Newspaper article St Louis Post-Dispatch (MO)

Aisha Sultan: A Mother and Daughter's Pilgrimage to March for Life and Protest Abortion Rights

Newspaper article St Louis Post-Dispatch (MO)

Aisha Sultan: A Mother and Daughter's Pilgrimage to March for Life and Protest Abortion Rights

Article excerpt

Sharon Ketchum went with her daughter to the nation's capital to spread the word of God, as she believes it, and to call for an end to abortion in the country.

While such a protest has clear political implication for the law and how it affects others, she describes it as more of an emotional journey for her. It was a chance for her to bond with her 16-year- old daughter, Katelyn, who was attending the March for Life for the second time.

"This was a pilgrimage for my daughter and I," she said. "Hearing the speakers, witnessing how many people feel the same way we do, it was a needed boost to our faith," she said. The March for Life is an annual rally opposing the women's legal right to abortion as decided by the U.S. Supreme Court's Roe vs. Wade ruling in 1973. This year, the speakers included Vice President Mike Pence and came the weekend after nearly 500,000 women marched in Washington in protest of President Donald Trump and in support of women's rights, including access to abortion.

Ketchum and her daughter, who live in Wentzville, left on Wednesday in a caravan of chartered buses taking thousands of area students to the March. The night they arrived in D.C., the group attended a program in which an energetic priest put on a show in the style of late-night talk show host Jimmy Fallon. He even did a lip sync competition with a nun.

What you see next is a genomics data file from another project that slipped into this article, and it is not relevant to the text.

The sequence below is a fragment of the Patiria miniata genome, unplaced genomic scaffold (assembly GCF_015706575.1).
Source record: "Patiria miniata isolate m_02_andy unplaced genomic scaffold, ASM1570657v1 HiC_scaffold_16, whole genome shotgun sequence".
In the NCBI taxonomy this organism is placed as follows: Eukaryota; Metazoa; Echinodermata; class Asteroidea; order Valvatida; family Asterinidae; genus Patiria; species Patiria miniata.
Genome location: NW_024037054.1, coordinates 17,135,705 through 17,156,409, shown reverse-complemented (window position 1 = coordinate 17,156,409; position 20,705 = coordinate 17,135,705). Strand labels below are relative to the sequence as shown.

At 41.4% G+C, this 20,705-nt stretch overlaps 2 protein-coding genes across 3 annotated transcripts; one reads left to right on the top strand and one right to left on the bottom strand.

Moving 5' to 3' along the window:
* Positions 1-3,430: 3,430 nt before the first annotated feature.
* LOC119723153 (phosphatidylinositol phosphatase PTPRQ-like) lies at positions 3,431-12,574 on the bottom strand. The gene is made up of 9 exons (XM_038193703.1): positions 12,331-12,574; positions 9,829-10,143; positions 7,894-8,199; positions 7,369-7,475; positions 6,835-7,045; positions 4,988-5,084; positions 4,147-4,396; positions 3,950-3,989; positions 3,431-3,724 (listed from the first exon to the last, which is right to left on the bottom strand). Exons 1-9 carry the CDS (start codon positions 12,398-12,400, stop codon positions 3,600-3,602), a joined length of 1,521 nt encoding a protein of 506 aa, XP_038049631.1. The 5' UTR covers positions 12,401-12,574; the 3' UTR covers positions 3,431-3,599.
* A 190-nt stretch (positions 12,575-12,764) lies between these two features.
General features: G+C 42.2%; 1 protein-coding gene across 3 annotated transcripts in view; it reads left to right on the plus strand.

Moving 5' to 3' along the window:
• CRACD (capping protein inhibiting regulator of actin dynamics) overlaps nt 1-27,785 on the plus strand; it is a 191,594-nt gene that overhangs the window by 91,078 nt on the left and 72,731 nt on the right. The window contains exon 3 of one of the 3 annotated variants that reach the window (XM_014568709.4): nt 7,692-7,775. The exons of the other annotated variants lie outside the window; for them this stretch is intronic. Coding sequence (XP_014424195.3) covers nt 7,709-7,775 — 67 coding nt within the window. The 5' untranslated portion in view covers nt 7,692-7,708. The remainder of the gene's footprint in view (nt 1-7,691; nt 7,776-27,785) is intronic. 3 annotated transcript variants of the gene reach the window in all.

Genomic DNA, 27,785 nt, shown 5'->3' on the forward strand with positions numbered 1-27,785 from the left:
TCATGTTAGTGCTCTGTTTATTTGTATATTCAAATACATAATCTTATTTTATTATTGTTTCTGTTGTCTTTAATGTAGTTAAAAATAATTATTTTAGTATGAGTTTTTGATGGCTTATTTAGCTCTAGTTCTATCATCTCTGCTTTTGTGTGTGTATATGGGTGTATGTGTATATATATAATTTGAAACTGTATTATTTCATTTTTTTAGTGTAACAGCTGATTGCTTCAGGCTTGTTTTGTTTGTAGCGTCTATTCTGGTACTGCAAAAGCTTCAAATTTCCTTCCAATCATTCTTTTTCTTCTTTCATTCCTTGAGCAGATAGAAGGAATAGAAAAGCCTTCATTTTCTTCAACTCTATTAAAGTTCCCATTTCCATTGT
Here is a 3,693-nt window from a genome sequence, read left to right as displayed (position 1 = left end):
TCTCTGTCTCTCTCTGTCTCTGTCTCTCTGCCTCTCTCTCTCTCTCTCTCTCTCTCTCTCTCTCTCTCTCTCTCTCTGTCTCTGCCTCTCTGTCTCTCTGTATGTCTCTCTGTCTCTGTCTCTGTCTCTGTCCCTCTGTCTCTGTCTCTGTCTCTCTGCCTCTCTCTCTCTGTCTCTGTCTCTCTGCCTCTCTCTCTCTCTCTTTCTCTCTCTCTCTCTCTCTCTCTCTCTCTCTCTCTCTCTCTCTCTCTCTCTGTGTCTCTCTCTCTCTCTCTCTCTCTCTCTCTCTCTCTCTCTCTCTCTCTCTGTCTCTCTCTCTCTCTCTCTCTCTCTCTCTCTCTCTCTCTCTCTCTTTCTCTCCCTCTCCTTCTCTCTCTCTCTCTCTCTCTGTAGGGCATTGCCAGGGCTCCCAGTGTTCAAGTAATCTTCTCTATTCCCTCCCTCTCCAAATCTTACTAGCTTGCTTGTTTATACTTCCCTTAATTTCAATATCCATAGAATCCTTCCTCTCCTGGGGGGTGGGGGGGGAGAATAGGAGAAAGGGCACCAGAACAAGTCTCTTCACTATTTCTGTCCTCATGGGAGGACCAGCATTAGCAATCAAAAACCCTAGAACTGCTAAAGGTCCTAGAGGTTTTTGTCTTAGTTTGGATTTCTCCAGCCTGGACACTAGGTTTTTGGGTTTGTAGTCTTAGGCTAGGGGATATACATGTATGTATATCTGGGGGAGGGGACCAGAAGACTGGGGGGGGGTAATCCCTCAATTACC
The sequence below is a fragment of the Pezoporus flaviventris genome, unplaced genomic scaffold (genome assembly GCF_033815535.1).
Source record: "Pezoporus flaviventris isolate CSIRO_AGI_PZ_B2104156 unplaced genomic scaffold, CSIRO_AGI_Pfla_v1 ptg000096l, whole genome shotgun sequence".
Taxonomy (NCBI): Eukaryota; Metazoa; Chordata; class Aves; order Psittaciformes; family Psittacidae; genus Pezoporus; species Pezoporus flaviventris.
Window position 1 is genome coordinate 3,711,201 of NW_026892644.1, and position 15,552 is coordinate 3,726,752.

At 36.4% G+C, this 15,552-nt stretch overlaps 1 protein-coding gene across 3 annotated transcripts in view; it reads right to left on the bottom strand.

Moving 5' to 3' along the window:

"The kids just loved it," Ketchum said. It got more serious when they heard from Melissa Ohden, a well-known speaker among anti- abortion activists. She speaks about her experiences surviving her birth mother's attempted abortion.

The next day, they marched from the Washington Monument to the steps of the Supreme Court building. Ketchum's group found other students from Missouri, and they chanted: "We love babies, yes we do, we love babies, how about you?"

Thousands of teenagers and college students attend the march each year, but the discussion about abortion starts much younger for some. Ketchum said her children probably learned about it in fifth or sixth grade when the parochial school begins teaching about puberty. Children learn about the various ways a fetus can be aborted and the church's stance against it. …

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